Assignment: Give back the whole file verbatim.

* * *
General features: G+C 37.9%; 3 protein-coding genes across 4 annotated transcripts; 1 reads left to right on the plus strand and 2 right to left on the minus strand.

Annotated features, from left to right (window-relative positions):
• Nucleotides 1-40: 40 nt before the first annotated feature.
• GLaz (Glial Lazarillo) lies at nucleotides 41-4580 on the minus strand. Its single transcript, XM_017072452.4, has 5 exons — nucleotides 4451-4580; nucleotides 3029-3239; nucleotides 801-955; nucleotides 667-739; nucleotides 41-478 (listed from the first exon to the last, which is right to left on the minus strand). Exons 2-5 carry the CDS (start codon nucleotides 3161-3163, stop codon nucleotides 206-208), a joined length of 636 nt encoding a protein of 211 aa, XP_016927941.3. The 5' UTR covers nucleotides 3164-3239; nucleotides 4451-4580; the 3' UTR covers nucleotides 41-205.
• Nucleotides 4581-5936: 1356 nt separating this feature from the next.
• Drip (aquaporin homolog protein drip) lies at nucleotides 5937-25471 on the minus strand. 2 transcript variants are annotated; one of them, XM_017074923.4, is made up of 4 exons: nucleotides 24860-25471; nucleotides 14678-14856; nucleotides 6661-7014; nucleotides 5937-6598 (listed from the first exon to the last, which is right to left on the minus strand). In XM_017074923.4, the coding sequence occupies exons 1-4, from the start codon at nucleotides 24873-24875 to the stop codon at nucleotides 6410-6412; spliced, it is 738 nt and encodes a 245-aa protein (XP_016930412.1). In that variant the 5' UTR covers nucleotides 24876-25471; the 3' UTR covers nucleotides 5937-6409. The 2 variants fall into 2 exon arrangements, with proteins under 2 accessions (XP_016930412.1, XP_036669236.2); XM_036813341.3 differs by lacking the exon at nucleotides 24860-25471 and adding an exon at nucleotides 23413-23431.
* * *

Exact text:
General features: G+C 37.9%; 3 protein-coding genes across 4 annotated transcripts; 1 reads left to right on the plus strand and 2 right to left on the minus strand.

Annotated features, from left to right (window-relative positions):
• Nucleotides 1-40: 40 nt before the first annotated feature.
• GLaz (Glial Lazarillo) lies at nucleotides 41-4580 on the minus strand. Its single transcript, XM_017072452.4, has 5 exons — nucleotides 4451-4580; nucleotides 3029-3239; nucleotides 801-955; nucleotides 667-739; nucleotides 41-478 (listed from the first exon to the last, which is right to left on the minus strand). Exons 2-5 carry the CDS (start codon nucleotides 3161-3163, stop codon nucleotides 206-208), a joined length of 636 nt encoding a protein of 211 aa, XP_016927941.3. The 5' UTR covers nucleotides 3164-3239; nucleotides 4451-4580; the 3' UTR covers nucleotides 41-205.
• Nucleotides 4581-5936: 1356 nt separating this feature from the next.
• Drip (aquaporin homolog protein drip) lies at nucleotides 5937-25471 on the minus strand. 2 transcript variants are annotated; one of them, XM_017074923.4, is made up of 4 exons: nucleotides 24860-25471; nucleotides 14678-14856; nucleotides 6661-7014; nucleotides 5937-6598 (listed from the first exon to the last, which is right to left on the minus strand). In XM_017074923.4, the coding sequence occupies exons 1-4, from the start codon at nucleotides 24873-24875 to the stop codon at nucleotides 6410-6412; spliced, it is 738 nt and encodes a 245-aa protein (XP_016930412.1). In that variant the 5' UTR covers nucleotides 24876-25471; the 3' UTR covers nucleotides 5937-6409. The 2 variants fall into 2 exon arrangements, with proteins under 2 accessions (XP_016930412.1, XP_036669236.2); XM_036813341.3 differs by lacking the exon at nucleotides 24860-25471 and adding an exon at nucleotides 23413-23431.